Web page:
August started on a cheerful, personal note. My cousin got married in Pittsburgh’s Heinz Chapel, a stunning work of architecture! I am glad the family had another chance to gather (from all corners of the country), since Grandma’s funeral in June. We arranged our flight from Jacksonville to Columbus to spend some time with Grandpa and drive him to Pittsburgh, if he was physically able to travel. The day before the wedding, he opted out of what would have been a long, uncomfortable drive, which made the brief time with him prior to the wedding that much more precious.
While I enjoy traveling, the trip was an unbelievably miserable experience. We hadn’t left Jacksonville when I tried to resolve some conflicting information between an in-terminal announcement and a flight status text message I received. Rather than calmly explaining the situation, the gate agent decided to address the impatient crowd by saying, “Evidently someone wasn’t paying attention!” Really? We’re insubordinate grade-school students, now?…and we pay for this level service?
When the aircraft arrived, travelers were advised to board the aircraft as quickly as possible, which ultimately only made everybody angrier…200 people can only load their luggage in the overhead bins so fast. Of course, in seventy years, the airlines haven’t figured out if you load the back of the plane FIRST…then nobody trips over anybody. Say what you will about European carrier RyanAir — it is marvelous how they will load the plane using fore AND aft aircraft doors. Talk about efficiency!
During this circus, a gentleman in the row behind me kindly offered a suggestion regarding an ill-fitting case. The flight attendant snapped, “You wanna get out here and do this, you’re more than welcome.” She was completely unaware (or didn’t care) that we paid as much for our tickets as the people she might have been nice to at the beginning of her shift, and if she couldn’t handle the stress of the career, there are plenty of unemployed people who are more than willing to perform her duties with smiles on their faces! At least the planes all have a fresh coat of paint, so they’re spending their money in the right place…right?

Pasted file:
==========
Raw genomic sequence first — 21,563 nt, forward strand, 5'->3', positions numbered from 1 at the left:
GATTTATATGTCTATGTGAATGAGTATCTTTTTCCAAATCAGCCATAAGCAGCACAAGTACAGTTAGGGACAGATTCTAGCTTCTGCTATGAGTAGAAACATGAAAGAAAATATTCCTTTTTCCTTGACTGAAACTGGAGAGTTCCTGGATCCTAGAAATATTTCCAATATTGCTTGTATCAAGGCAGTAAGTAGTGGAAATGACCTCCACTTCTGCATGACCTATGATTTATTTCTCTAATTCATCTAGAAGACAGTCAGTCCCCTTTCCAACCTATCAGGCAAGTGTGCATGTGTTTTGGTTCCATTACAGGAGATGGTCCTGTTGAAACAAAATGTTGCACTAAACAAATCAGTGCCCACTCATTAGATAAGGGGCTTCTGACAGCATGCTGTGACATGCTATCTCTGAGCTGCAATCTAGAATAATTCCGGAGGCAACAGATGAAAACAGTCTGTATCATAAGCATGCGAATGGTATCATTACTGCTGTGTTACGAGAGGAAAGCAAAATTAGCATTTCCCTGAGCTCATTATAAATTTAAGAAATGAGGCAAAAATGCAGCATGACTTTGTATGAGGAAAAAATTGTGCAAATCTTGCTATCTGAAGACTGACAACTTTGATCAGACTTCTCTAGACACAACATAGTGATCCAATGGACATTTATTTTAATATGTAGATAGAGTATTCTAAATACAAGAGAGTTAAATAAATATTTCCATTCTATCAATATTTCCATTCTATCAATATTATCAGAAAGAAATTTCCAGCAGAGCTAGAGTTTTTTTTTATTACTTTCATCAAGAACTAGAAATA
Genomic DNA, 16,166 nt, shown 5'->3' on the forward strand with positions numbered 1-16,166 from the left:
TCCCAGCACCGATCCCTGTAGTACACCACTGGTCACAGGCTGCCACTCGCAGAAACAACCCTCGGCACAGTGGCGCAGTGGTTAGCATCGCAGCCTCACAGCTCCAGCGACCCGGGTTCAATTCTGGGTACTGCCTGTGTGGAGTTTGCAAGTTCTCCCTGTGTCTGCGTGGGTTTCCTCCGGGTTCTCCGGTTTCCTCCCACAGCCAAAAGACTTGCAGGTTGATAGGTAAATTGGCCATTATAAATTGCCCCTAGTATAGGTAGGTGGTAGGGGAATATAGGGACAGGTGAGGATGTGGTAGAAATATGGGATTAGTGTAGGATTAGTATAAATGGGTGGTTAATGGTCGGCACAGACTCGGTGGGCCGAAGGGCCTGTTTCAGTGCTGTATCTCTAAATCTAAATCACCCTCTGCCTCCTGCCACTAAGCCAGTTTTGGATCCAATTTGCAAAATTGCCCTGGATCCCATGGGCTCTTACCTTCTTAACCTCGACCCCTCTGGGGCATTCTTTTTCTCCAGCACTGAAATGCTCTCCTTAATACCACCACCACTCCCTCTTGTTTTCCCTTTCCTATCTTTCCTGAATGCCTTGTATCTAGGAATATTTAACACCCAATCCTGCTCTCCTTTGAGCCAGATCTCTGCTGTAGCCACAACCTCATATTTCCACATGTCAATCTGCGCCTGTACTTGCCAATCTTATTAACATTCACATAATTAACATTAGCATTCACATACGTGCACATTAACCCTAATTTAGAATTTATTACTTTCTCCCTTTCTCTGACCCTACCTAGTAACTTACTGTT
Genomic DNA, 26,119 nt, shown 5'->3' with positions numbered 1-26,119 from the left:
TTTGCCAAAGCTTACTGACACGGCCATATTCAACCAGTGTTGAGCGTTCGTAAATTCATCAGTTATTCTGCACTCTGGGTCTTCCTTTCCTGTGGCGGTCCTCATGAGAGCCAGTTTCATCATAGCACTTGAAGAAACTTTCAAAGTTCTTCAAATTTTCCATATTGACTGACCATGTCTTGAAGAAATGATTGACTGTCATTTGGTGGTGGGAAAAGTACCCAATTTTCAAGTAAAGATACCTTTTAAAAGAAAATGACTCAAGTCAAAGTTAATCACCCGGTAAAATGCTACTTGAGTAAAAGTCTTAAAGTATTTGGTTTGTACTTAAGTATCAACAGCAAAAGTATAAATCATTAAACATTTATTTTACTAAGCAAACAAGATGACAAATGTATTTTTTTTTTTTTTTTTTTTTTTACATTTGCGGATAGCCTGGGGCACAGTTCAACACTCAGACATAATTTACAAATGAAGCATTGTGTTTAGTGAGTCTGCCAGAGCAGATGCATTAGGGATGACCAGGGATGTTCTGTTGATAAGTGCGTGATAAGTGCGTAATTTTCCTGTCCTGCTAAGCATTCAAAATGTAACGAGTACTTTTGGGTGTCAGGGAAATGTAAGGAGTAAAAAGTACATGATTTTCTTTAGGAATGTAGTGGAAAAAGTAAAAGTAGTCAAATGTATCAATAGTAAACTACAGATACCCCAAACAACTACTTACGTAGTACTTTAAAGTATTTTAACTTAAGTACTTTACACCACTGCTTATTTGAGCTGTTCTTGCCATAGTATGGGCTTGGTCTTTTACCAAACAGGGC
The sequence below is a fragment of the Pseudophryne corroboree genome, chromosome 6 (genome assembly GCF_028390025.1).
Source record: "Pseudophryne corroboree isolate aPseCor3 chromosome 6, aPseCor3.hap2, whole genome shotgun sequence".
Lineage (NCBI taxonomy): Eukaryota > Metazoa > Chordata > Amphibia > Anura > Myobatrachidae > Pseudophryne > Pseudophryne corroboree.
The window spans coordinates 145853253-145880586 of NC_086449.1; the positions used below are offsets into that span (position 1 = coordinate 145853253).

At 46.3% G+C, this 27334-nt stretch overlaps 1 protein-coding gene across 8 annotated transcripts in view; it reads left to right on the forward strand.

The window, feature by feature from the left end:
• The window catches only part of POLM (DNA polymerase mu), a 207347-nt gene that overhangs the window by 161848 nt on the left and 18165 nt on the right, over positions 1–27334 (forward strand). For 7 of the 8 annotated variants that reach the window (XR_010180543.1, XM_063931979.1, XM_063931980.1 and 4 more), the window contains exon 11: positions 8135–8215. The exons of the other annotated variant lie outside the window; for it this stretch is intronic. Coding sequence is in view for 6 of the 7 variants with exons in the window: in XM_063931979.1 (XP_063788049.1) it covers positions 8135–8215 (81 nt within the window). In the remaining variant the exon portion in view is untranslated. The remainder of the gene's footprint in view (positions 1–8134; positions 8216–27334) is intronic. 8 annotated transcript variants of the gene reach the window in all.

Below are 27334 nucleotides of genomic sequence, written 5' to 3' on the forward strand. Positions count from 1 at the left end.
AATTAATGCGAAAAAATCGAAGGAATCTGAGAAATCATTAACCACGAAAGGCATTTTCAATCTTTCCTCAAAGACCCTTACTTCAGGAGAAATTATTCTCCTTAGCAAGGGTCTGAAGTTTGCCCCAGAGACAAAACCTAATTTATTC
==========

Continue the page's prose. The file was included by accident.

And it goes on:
Upon my return to Jacksonville, I had plenty of work to do. On Tuesday, my wife and I attended the Florida Motion Picture and Television Association’s Jacksonville Chapter meeting to hear producer Kent Lindsey speak on “The Eight Secrets to Becoming a Professional Actor.” It could easily have been retitled “The Eight Secrets to Becoming a Professional” — the same tips that make actors successful are required in any professional position in any industry. Actors should take extra care exercising these guidelines.
Wednesday, Champ and I completed editing the Save 2 Lives documentary. On Thursday, I auditioned in Tampa for a Beef O’Brady’s commercial, and Friday, I had two auditions, a film shoot, and I delivered the final version of Save 2 Lives to the Jacksonville Landing for the upcoming premiere. Friday’s first audition was for a new energy drink. From there, I went to WJXT Channel 4 to audition for a spot promoting the 10 O’Clock News, which was shot the following week. Be on the lookout for it in the next week or so.
As I settled in at home, the first email I read had to do with a scene that was being shot that night in Mount Dora. I went through other emails (and my spam folder) to see if I missed any previous notices. I tried calling to verify, and could not reach anyone. I had just enough time to drive the two hours to the set. My main concern was that maybe the information was incorrect (a typographical error, perhaps?), and the long drive could be in vain.